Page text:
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5 Ways to self-identify an alcohol addiction

Here we will explore five warning signs of an alcohol abuse disorder. If you relate to all or even one of these signs, you may have an alcohol addiction and may want to consider seeking treatment or support from loved ones.

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Many have asked themselves “am I an alcoholic?” It may be hard to discern what is merely a bad habit that needs some attention and what is a serious addiction.

In some cases, it may be just a matter of finding balance, and moderate drinking can resume with no consequences. Other times, people continue dangerous behaviors until worse complications arise. Along the way, there are indicators that point to a serious drinking problem.

Recognizing the five common ways to self-identify an alcohol addiction can prevent the many long-term problems alcohol abuse brings.

5 Common Signs of an Alcohol Addiction

Alcohol abuse has the potential to develop into an addiction, or an alcohol use disorder (AUD). An AUD is a medically diagnosed disorder that can grow over a long period of time.

Below we will explore five warning signs of an alcohol abuse disorder. If you relate to all or even one of these signs, you may have an alcohol addiction and may want to consider seeking treatment or support from loved ones.

1. Inability to Control Drinking

One of the biggest signs of alcohol addiction is not being able to control how much you drink. If you say you will only drink a certain amount, but end up going past that limit, then this is an inability to control your drinking.

For some, this may only happen occasionally, which usually doesn’t indicate an alcohol use disorder. However, if you find you are consistently drinking more than planned, this can point to a larger issue. 

Experiencing constant blackouts — a state where alcohol has blocked a region in your brain that turns short-term memories into long-term memories — is another sign of uncontrolled drinking.

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2. Drastic Physical Changes

Alcohol is a toxin that can have grave effects on your physical outlook. Alcohol abuse can affect both your body and personal appearance.

Some physical changes as a result of alcohol addiction are:

  • weight gain or loss
  • lack of hygiene
  • slurred speech
  • tremors
  • impaired coordination
  • for lighter-skinned people, reddened skin

3. Preoccupation with Drinking

Those with an alcohol addiction will constantly think about when they are able to drink. Even while at work or with family, friends, or partners, they will be thinking about the next time they will be intoxicated.

They will often set up vacations, social gatherings, or seek out events where drinking can play a large part. Other times, they may choose to stay in their homes or at bars and drink.

Hobbies, activities, or spending time with significant others fall away, and drinking can become the number one thing someone wants to do or think about.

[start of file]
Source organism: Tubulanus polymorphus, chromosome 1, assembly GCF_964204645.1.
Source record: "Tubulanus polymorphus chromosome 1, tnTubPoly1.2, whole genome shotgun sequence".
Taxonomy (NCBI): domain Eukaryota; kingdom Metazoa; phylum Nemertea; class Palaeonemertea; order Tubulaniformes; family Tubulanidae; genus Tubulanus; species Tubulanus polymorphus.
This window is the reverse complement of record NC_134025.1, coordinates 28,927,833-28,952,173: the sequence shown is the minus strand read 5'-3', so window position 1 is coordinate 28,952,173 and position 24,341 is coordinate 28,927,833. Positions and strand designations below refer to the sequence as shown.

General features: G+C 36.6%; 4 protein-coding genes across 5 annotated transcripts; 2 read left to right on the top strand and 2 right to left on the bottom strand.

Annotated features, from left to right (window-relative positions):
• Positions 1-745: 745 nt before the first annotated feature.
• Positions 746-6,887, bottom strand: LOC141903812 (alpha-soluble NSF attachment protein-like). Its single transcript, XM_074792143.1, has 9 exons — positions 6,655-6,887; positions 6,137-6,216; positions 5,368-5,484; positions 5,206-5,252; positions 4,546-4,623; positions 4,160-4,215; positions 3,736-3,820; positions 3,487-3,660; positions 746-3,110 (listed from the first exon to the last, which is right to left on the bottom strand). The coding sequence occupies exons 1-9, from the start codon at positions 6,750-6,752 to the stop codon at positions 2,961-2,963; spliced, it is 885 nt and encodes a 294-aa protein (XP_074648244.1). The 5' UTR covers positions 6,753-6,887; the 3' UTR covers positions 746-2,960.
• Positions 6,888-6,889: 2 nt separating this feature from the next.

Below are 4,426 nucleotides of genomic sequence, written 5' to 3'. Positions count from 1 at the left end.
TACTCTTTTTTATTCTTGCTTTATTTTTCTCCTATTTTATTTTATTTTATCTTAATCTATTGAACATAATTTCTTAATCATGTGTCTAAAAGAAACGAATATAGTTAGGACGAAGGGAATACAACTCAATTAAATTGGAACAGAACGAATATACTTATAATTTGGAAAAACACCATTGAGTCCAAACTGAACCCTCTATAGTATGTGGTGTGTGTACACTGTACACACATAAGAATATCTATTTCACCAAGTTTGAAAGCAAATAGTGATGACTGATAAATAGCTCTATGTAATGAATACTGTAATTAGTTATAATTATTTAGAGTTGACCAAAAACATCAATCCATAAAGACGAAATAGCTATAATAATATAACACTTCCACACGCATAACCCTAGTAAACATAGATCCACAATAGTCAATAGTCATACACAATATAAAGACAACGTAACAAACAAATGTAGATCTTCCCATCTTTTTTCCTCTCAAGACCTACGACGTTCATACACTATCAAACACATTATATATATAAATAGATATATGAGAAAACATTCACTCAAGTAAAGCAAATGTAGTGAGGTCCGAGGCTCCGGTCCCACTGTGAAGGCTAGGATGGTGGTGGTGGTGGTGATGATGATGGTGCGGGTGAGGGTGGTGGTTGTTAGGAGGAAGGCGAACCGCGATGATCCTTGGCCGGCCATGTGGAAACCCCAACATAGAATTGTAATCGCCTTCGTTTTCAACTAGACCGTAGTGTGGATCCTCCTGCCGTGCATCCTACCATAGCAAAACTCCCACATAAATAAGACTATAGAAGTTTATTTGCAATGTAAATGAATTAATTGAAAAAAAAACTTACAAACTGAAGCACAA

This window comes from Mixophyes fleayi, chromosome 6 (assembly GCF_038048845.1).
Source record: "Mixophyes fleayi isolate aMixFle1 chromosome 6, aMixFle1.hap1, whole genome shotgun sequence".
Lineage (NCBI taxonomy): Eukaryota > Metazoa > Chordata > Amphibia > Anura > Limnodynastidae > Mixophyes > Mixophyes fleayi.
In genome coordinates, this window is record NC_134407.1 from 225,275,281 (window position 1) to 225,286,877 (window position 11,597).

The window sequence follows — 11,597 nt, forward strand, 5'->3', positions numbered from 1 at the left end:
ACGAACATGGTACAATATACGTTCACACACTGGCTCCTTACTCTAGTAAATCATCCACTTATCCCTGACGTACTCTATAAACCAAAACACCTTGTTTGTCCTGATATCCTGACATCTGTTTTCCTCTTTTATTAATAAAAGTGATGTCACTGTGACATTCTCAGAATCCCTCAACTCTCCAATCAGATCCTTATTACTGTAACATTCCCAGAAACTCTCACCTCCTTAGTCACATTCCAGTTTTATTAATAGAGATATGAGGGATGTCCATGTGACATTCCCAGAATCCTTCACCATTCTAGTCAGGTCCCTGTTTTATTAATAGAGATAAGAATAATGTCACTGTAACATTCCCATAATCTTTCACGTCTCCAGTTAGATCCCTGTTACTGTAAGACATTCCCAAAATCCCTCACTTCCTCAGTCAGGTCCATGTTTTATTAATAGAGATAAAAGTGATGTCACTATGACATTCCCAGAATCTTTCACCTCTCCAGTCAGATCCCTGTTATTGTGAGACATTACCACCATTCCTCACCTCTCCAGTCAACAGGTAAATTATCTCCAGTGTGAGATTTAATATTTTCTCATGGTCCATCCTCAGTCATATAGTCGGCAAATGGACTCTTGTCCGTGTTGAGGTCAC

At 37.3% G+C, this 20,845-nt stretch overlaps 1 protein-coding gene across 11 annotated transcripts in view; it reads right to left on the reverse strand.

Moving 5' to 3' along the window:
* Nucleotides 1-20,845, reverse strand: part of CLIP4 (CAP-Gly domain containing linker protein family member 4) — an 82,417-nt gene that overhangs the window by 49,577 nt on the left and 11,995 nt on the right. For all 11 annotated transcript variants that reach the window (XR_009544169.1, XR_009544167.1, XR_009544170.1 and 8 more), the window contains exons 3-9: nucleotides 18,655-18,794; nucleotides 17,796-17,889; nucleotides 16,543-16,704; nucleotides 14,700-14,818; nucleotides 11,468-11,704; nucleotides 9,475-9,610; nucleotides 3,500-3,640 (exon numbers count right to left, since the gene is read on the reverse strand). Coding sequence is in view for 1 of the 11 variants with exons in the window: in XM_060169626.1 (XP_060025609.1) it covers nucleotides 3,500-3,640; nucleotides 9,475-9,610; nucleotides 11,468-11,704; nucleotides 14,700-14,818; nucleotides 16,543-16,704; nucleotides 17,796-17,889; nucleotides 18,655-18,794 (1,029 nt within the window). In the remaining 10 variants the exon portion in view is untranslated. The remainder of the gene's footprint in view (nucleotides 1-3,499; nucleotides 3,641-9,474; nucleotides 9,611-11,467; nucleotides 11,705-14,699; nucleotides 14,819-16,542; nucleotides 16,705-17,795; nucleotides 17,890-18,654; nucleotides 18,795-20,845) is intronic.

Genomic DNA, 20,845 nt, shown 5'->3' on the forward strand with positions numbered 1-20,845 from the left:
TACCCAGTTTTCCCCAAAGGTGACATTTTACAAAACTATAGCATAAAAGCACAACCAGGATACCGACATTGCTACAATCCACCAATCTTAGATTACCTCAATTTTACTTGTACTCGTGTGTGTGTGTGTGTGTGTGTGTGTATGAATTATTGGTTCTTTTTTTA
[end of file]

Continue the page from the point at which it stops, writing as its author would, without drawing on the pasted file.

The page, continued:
4. Rise in Tolerance

As someone continues to drink, they will need more and more alcohol to obtain the desired effects. They will also begin to feel uncomfortable alcohol withdrawal symptoms from heavy abuse, so more alcohol is ingested in order to alleviate symptoms.

When a physical dependence worsens, the body will only crave alcohol, and nothing else. At this point, drinking has become a physical need, instead of a want.

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This can manifest into drinking in the morning, middle of the day, at work, and at inappropriate times. A person with an alcohol addiction might drink any time they need to feel “normal.”

5. Continuing to Drink Despite Negative Consequences

People with an alcohol use disorder will have impaired judgment, and make irrational and negative behaviors attached to drinking seem justified, in order to drink more.

DUIs, violent or embarrassing moments, financial strain, missed opportunities, and ruined relationships may not be enough to make someone with an alcohol addiction stop drinking.

It’s never certain what will make someone realize they have a problem. Unfortunately, some never want to admit it, and continue to drink.

What to Do if You Have an Alcohol Problem

Drinking alcohol is part of the social fabric of many cultures and communities in the United States. But just like any other mind-altering substance, it can be abused and cause a number of problems.

Identifying the above signs and seeking treatment for alcohol problems can prevent future distress. Start by sharing your concerns with a loved one, and look at options such as inpatient rehab, Alcoholics Anonymous, or addiction counseling.

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Your "not that regular" all-around gal, writing about anything, thus everything. "There's always more to discover... thus write about," she says in between - GASP! - puffs. And so that's what she does, exactly. Write, of course; not (just) puff.


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